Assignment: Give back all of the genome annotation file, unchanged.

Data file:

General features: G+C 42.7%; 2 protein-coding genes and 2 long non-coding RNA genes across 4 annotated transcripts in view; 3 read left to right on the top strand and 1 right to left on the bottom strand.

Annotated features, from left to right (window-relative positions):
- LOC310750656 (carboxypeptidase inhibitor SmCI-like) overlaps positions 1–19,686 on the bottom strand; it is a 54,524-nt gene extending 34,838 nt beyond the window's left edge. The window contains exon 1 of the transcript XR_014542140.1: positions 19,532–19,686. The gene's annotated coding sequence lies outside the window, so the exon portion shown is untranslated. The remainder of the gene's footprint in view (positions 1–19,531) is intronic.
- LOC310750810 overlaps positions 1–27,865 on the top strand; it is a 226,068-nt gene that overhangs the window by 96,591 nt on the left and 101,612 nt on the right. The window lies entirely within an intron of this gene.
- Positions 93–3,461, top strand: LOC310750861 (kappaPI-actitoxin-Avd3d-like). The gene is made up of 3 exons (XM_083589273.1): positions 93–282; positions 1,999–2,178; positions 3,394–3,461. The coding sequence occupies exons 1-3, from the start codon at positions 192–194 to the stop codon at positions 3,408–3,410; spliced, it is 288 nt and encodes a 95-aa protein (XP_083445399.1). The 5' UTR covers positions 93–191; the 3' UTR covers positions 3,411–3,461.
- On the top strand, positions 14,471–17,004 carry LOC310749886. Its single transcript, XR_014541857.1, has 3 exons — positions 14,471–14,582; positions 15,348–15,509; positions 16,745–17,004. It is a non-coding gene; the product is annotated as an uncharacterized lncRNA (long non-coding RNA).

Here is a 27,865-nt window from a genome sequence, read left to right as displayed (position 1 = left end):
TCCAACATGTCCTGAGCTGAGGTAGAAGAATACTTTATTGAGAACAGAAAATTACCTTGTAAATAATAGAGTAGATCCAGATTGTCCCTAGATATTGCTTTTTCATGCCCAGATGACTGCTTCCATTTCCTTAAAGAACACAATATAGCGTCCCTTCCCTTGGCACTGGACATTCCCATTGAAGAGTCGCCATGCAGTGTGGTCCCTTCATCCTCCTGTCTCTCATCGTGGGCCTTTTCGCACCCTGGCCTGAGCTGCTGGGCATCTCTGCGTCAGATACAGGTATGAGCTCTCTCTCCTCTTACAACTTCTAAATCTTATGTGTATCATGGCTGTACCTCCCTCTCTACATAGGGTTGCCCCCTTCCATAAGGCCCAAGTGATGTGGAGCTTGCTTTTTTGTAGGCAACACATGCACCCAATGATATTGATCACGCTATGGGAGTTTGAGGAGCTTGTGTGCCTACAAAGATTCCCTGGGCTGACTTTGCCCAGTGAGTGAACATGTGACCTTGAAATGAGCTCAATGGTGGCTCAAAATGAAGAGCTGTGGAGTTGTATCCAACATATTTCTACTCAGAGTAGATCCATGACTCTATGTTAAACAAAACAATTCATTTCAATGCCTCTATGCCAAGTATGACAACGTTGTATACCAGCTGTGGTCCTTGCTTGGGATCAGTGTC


General features: G+C 42.7%; 2 protein-coding genes and 2 long non-coding RNA genes across 4 annotated transcripts in view; 3 read left to right on the top strand and 1 right to left on the bottom strand.

Annotated features, from left to right (window-relative positions):
- LOC310750656 (carboxypeptidase inhibitor SmCI-like) overlaps positions 1–19,686 on the bottom strand; it is a 54,524-nt gene extending 34,838 nt beyond the window's left edge. The window contains exon 1 of the transcript XR_014542140.1: positions 19,532–19,686. The gene's annotated coding sequence lies outside the window, so the exon portion shown is untranslated. The remainder of the gene's footprint in view (positions 1–19,531) is intronic.
- LOC310750810 overlaps positions 1–27,865 on the top strand; it is a 226,068-nt gene that overhangs the window by 96,591 nt on the left and 101,612 nt on the right. The window lies entirely within an intron of this gene.
- Positions 93–3,461, top strand: LOC310750861 (kappaPI-actitoxin-Avd3d-like). The gene is made up of 3 exons (XM_083589273.1): positions 93–282; positions 1,999–2,178; positions 3,394–3,461. The coding sequence occupies exons 1-3, from the start codon at positions 192–194 to the stop codon at positions 3,408–3,410; spliced, it is 288 nt and encodes a 95-aa protein (XP_083445399.1). The 5' UTR covers positions 93–191; the 3' UTR covers positions 3,411–3,461.
- On the top strand, positions 14,471–17,004 carry LOC310749886. Its single transcript, XR_014541857.1, has 3 exons — positions 14,471–14,582; positions 15,348–15,509; positions 16,745–17,004. It is a non-coding gene; the product is annotated as an uncharacterized lncRNA (long non-coding RNA).

Here is a 27,865-nt window from a genome sequence, read left to right as displayed (position 1 = left end):
TCCAACATGTCCTGAGCTGAGGTAGAAGAATACTTTATTGAGAACAGAAAATTACCTTGTAAATAATAGAGTAGATCCAGATTGTCCCTAGATATTGCTTTTTCATGCCCAGATGACTGCTTCCATTTCCTTAAAGAACACAATATAGCGTCCCTTCCCTTGGCACTGGACATTCCCATTGAAGAGTCGCCATGCAGTGTGGTCCCTTCATCCTCCTGTCTCTCATCGTGGGCCTTTTCGCACCCTGGCCTGAGCTGCTGGGCATCTCTGCGTCAGATACAGGTATGAGCTCTCTCTCCTCTTACAACTTCTAAATCTTATGTGTATCATGGCTGTACCTCCCTCTCTACATAGGGTTGCCCCCTTCCATAAGGCCCAAGTGATGTGGAGCTTGCTTTTTTGTAGGCAACACATGCACCCAATGATATTGATCACGCTATGGGAGTTTGAGGAGCTTGTGTGCCTACAAAGATTCCCTGGGCTGACTTTGCCCAGTGAGTGAACATGTGACCTTGAAATGAGCTCAATGGTGGCTCAAAATGAAGAGCTGTGGAGTTGTATCCAACATATTTCTACTCAGAGTAGATCCATGACTCTATGTTAAACAAAACAATTCATTTCAATGCCTCTATGCCAAGTATGACAACGTTGTATACCAGCTGTGGTCCTTGCTTGGGATCAGTGTC